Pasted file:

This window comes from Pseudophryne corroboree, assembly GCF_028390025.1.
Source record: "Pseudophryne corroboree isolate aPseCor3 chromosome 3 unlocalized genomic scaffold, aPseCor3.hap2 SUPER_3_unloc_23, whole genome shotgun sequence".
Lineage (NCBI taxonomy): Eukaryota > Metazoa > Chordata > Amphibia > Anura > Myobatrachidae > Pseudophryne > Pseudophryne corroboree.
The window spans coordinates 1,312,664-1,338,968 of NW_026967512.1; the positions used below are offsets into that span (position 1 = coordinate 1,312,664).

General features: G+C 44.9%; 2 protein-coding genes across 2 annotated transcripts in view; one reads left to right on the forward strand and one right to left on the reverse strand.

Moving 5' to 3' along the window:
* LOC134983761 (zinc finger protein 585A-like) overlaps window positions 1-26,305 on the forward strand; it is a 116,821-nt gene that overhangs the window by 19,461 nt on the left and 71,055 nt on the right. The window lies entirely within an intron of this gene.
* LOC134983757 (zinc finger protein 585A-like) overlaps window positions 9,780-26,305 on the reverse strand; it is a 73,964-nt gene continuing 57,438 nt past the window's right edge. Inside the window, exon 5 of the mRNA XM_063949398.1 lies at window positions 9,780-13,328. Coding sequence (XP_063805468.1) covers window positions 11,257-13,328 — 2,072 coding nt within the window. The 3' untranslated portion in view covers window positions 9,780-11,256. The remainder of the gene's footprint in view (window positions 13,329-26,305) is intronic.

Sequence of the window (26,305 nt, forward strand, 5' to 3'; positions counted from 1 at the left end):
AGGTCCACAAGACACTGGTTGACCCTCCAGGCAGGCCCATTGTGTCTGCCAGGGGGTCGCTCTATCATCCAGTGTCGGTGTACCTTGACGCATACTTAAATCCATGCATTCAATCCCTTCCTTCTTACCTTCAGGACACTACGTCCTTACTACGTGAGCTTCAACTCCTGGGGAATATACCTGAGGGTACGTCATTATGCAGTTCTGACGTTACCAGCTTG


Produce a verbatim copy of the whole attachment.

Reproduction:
This window comes from Pseudophryne corroboree, assembly GCF_028390025.1.
Source record: "Pseudophryne corroboree isolate aPseCor3 chromosome 3 unlocalized genomic scaffold, aPseCor3.hap2 SUPER_3_unloc_23, whole genome shotgun sequence".
Lineage (NCBI taxonomy): Eukaryota > Metazoa > Chordata > Amphibia > Anura > Myobatrachidae > Pseudophryne > Pseudophryne corroboree.
The window spans coordinates 1,312,664-1,338,968 of NW_026967512.1; the positions used below are offsets into that span (position 1 = coordinate 1,312,664).

General features: G+C 44.9%; 2 protein-coding genes across 2 annotated transcripts in view; one reads left to right on the forward strand and one right to left on the reverse strand.

Moving 5' to 3' along the window:
* LOC134983761 (zinc finger protein 585A-like) overlaps window positions 1-26,305 on the forward strand; it is a 116,821-nt gene that overhangs the window by 19,461 nt on the left and 71,055 nt on the right. The window lies entirely within an intron of this gene.
* LOC134983757 (zinc finger protein 585A-like) overlaps window positions 9,780-26,305 on the reverse strand; it is a 73,964-nt gene continuing 57,438 nt past the window's right edge. Inside the window, exon 5 of the mRNA XM_063949398.1 lies at window positions 9,780-13,328. Coding sequence (XP_063805468.1) covers window positions 11,257-13,328 — 2,072 coding nt within the window. The 3' untranslated portion in view covers window positions 9,780-11,256. The remainder of the gene's footprint in view (window positions 13,329-26,305) is intronic.

Sequence of the window (26,305 nt, forward strand, 5' to 3'; positions counted from 1 at the left end):
AGGTCCACAAGACACTGGTTGACCCTCCAGGCAGGCCCATTGTGTCTGCCAGGGGGTCGCTCTATCATCCAGTGTCGGTGTACCTTGACGCATACTTAAATCCATGCATTCAATCCCTTCCTTCTTACCTTCAGGACACTACGTCCTTACTACGTGAGCTTCAACTCCTGGGGAATATACCTGAGGGTACGTCATTATGCAGTTCTGACGTTACCAGCTTG